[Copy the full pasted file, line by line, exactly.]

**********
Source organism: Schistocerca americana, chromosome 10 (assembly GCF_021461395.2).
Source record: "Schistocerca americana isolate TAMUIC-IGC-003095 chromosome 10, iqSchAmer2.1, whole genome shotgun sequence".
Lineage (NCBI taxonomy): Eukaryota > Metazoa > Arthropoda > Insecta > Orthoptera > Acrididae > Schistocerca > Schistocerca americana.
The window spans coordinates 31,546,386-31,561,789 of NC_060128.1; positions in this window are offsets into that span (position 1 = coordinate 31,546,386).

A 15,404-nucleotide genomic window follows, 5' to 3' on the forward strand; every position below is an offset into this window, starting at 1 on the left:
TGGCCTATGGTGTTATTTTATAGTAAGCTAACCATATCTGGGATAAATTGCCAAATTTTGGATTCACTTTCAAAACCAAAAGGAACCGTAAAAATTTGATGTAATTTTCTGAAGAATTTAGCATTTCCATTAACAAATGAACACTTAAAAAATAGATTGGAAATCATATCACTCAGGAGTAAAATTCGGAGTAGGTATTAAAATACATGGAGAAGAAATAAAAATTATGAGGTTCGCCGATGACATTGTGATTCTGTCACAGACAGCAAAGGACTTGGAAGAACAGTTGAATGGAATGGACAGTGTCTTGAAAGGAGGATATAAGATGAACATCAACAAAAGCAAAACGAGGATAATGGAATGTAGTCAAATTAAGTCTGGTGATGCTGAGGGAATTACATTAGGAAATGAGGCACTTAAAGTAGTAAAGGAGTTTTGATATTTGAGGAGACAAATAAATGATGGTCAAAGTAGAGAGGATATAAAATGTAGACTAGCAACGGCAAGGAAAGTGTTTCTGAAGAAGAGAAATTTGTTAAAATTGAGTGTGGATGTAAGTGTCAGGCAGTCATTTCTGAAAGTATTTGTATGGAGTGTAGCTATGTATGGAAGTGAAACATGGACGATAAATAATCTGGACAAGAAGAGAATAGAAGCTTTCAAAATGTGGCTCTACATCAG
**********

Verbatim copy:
Source organism: Schistocerca americana, chromosome 10 (assembly GCF_021461395.2).
Source record: "Schistocerca americana isolate TAMUIC-IGC-003095 chromosome 10, iqSchAmer2.1, whole genome shotgun sequence".
Lineage (NCBI taxonomy): Eukaryota > Metazoa > Arthropoda > Insecta > Orthoptera > Acrididae > Schistocerca > Schistocerca americana.
The window spans coordinates 31,546,386-31,561,789 of NC_060128.1; positions in this window are offsets into that span (position 1 = coordinate 31,546,386).

A 15,404-nucleotide genomic window follows, 5' to 3' on the forward strand; every position below is an offset into this window, starting at 1 on the left:
TGGCCTATGGTGTTATTTTATAGTAAGCTAACCATATCTGGGATAAATTGCCAAATTTTGGATTCACTTTCAAAACCAAAAGGAACCGTAAAAATTTGATGTAATTTTCTGAAGAATTTAGCATTTCCATTAACAAATGAACACTTAAAAAATAGATTGGAAATCATATCACTCAGGAGTAAAATTCGGAGTAGGTATTAAAATACATGGAGAAGAAATAAAAATTATGAGGTTCGCCGATGACATTGTGATTCTGTCACAGACAGCAAAGGACTTGGAAGAACAGTTGAATGGAATGGACAGTGTCTTGAAAGGAGGATATAAGATGAACATCAACAAAAGCAAAACGAGGATAATGGAATGTAGTCAAATTAAGTCTGGTGATGCTGAGGGAATTACATTAGGAAATGAGGCACTTAAAGTAGTAAAGGAGTTTTGATATTTGAGGAGACAAATAAATGATGGTCAAAGTAGAGAGGATATAAAATGTAGACTAGCAACGGCAAGGAAAGTGTTTCTGAAGAAGAGAAATTTGTTAAAATTGAGTGTGGATGTAAGTGTCAGGCAGTCATTTCTGAAAGTATTTGTATGGAGTGTAGCTATGTATGGAAGTGAAACATGGACGATAAATAATCTGGACAAGAAGAGAATAGAAGCTTTCAAAATGTGGCTCTACATCAG